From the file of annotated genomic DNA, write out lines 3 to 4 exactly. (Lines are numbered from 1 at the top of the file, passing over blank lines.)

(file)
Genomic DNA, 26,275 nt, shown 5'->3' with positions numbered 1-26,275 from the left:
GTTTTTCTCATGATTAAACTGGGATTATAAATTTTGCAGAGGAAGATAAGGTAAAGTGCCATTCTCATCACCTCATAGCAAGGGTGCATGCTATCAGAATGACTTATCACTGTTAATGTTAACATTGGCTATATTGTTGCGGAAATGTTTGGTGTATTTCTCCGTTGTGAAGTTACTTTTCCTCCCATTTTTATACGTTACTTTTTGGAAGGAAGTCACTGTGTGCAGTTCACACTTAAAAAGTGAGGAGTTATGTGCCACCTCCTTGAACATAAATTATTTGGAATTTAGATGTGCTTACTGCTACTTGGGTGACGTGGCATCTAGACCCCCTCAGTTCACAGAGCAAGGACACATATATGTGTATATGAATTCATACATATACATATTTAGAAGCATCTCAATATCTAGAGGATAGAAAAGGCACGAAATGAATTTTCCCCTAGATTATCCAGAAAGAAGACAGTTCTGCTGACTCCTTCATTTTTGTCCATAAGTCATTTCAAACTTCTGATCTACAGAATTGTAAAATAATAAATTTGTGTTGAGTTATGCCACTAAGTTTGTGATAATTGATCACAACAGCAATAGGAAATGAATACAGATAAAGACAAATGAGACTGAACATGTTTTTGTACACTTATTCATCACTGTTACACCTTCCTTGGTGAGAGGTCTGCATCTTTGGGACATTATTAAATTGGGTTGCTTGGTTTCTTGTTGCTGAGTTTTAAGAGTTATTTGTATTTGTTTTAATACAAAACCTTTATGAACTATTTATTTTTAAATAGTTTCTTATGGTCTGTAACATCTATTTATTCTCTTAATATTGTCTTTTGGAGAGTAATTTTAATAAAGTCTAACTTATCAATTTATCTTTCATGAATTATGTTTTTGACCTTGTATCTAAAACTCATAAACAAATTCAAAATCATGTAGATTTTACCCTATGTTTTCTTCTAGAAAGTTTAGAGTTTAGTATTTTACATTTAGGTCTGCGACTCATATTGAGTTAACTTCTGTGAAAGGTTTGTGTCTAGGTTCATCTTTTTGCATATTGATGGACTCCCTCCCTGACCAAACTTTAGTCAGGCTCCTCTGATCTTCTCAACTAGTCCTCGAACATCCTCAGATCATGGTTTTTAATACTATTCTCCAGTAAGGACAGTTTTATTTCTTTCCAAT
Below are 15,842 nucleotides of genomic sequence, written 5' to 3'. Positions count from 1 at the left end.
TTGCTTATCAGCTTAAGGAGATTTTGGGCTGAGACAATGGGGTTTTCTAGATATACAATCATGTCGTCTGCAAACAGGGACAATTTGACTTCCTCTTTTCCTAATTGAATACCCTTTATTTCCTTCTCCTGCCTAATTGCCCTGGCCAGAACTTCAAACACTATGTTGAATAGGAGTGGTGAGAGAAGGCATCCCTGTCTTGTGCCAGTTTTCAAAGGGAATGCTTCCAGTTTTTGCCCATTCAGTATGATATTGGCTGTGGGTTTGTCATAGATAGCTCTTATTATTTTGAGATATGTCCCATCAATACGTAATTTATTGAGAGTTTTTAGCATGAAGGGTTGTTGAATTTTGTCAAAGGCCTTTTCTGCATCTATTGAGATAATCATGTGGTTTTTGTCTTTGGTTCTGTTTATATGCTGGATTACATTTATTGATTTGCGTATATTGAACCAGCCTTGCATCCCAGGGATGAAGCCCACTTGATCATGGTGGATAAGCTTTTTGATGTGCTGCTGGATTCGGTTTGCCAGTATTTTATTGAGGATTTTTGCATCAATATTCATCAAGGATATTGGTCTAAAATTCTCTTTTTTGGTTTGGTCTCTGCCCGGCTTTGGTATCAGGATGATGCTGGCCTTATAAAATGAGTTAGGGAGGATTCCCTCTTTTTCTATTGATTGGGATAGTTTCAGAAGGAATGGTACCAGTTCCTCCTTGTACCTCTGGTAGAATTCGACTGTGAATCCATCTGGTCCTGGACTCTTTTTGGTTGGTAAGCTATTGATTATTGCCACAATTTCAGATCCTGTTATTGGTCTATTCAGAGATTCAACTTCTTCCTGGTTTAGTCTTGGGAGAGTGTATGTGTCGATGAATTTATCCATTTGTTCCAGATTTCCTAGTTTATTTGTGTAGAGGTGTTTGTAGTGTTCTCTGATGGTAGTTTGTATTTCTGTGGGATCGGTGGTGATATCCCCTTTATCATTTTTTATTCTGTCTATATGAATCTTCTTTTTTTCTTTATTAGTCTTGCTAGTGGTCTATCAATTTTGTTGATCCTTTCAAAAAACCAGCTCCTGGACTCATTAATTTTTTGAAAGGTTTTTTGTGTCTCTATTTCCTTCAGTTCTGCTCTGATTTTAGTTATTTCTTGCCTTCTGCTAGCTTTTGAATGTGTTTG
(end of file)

Below are 15,842 nucleotides of genomic sequence, written 5' to 3'. Positions count from 1 at the left end.
TTGCTTATCAGCTTAAGGAGATTTTGGGCTGAGACAATGGGGTTTTCTAGATATACAATCATGTCGTCTGCAAACAGGGACAATTTGACTTCCTCTTTTCCTAATTGAATACCCTTTATTTCCTTCTCCTGCCTAATTGCCCTGGCCAGAACTTCAAACACTATGTTGAATAGGAGTGGTGAGAGAAGGCATCCCTGTCTTGTGCCAGTTTTCAAAGGGAATGCTTCCAGTTTTTGCCCATTCAGTATGATATTGGCTGTGGGTTTGTCATAGATAGCTCTTATTATTTTGAGATATGTCCCATCAATACGTAATTTATTGAGAGTTTTTAGCATGAAGGGTTGTTGAATTTTGTCAAAGGCCTTTTCTGCATCTATTGAGATAATCATGTGGTTTTTGTCTTTGGTTCTGTTTATATGCTGGATTACATTTATTGATTTGCGTATATTGAACCAGCCTTGCATCCCAGGGATGAAGCCCACTTGATCATGGTGGATAAGCTTTTTGATGTGCTGCTGGATTCGGTTTGCCAGTATTTTATTGAGGATTTTTGCATCAATATTCATCAAGGATATTGGTCTAAAATTCTCTTTTTTGGTTTGGTCTCTGCCCGGCTTTGGTATCAGGATGATGCTGGCCTTATAAAATGAGTTAGGGAGGATTCCCTCTTTTTCTATTGATTGGGATAGTTTCAGAAGGAATGGTACCAGTTCCTCCTTGTACCTCTGGTAGAATTCGACTGTGAATCCATCTGGTCCTGGACTCTTTTTGGTTGGTAAGCTATTGATTATTGCCACAATTTCAGATCCTGTTATTGGTCTATTCAGAGATTCAACTTCTTCCTGGTTTAGTCTTGGGAGAGTGTATGTGTCGATGAATTTATCCATTTGTTCCAGATTTCCTAGTTTATTTGTGTAGAGGTGTTTGTAGTGTTCTCTGATGGTAGTTTGTATTTCTGTGGGATCGGTGGTGATATCCCCTTTATCATTTTTTATTCTGTCTATATGAATCTTCTTTTTTTCTTTATTAGTCTTGCTAGTGGTCTATCAATTTTGTTGATCCTTTCAAAAAACCAGCTCCTGGACTCATTAATTTTTTGAAAGGTTTTTTGTGTCTCTATTTCCTTCAGTTCTGCTCTGATTTTAGTTATTTCTTGCCTTCTGCTAGCTTTTGAATGTGTTTG